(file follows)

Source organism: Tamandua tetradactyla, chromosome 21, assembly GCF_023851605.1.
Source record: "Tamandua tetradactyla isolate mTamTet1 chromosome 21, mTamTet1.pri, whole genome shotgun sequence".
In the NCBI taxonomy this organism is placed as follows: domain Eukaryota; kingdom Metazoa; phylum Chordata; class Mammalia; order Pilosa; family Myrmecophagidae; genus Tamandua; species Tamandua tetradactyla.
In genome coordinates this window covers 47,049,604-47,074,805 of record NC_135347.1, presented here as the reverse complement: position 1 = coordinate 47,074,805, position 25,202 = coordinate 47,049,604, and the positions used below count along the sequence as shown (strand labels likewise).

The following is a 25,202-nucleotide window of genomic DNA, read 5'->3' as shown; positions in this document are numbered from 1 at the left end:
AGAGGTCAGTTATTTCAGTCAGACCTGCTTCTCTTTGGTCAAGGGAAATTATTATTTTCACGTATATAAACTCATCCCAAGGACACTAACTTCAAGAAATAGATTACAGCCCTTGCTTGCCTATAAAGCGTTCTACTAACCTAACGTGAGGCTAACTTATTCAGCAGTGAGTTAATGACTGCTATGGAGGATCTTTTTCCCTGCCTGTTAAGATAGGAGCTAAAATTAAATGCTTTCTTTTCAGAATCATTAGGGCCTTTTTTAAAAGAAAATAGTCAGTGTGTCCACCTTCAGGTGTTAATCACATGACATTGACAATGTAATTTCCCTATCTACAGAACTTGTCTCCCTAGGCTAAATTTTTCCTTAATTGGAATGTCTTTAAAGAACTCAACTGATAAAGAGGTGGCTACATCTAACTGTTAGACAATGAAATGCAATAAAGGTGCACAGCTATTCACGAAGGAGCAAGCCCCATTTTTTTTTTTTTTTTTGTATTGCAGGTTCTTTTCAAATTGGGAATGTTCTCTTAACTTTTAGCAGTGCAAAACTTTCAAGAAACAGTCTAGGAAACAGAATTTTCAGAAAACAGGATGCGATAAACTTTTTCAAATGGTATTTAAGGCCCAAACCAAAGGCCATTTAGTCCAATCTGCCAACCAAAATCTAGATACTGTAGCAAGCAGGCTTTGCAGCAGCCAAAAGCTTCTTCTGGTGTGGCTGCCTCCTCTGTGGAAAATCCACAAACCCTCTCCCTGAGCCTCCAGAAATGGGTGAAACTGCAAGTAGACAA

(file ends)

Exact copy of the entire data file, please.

Source organism: Tamandua tetradactyla, chromosome 21, assembly GCF_023851605.1.
Source record: "Tamandua tetradactyla isolate mTamTet1 chromosome 21, mTamTet1.pri, whole genome shotgun sequence".
In the NCBI taxonomy this organism is placed as follows: domain Eukaryota; kingdom Metazoa; phylum Chordata; class Mammalia; order Pilosa; family Myrmecophagidae; genus Tamandua; species Tamandua tetradactyla.
In genome coordinates this window covers 47,049,604-47,074,805 of record NC_135347.1, presented here as the reverse complement: position 1 = coordinate 47,074,805, position 25,202 = coordinate 47,049,604, and the positions used below count along the sequence as shown (strand labels likewise).

The following is a 25,202-nucleotide window of genomic DNA, read 5'->3' as shown; positions in this document are numbered from 1 at the left end:
AGAGGTCAGTTATTTCAGTCAGACCTGCTTCTCTTTGGTCAAGGGAAATTATTATTTTCACGTATATAAACTCATCCCAAGGACACTAACTTCAAGAAATAGATTACAGCCCTTGCTTGCCTATAAAGCGTTCTACTAACCTAACGTGAGGCTAACTTATTCAGCAGTGAGTTAATGACTGCTATGGAGGATCTTTTTCCCTGCCTGTTAAGATAGGAGCTAAAATTAAATGCTTTCTTTTCAGAATCATTAGGGCCTTTTTTAAAAGAAAATAGTCAGTGTGTCCACCTTCAGGTGTTAATCACATGACATTGACAATGTAATTTCCCTATCTACAGAACTTGTCTCCCTAGGCTAAATTTTTCCTTAATTGGAATGTCTTTAAAGAACTCAACTGATAAAGAGGTGGCTACATCTAACTGTTAGACAATGAAATGCAATAAAGGTGCACAGCTATTCACGAAGGAGCAAGCCCCATTTTTTTTTTTTTTTTTGTATTGCAGGTTCTTTTCAAATTGGGAATGTTCTCTTAACTTTTAGCAGTGCAAAACTTTCAAGAAACAGTCTAGGAAACAGAATTTTCAGAAAACAGGATGCGATAAACTTTTTCAAATGGTATTTAAGGCCCAAACCAAAGGCCATTTAGTCCAATCTGCCAACCAAAATCTAGATACTGTAGCAAGCAGGCTTTGCAGCAGCCAAAAGCTTCTTCTGGTGTGGCTGCCTCCTCTGTGGAAAATCCACAAACCCTCTCCCTGAGCCTCCAGAAATGGGTGAAACTGCAAGTAGACAA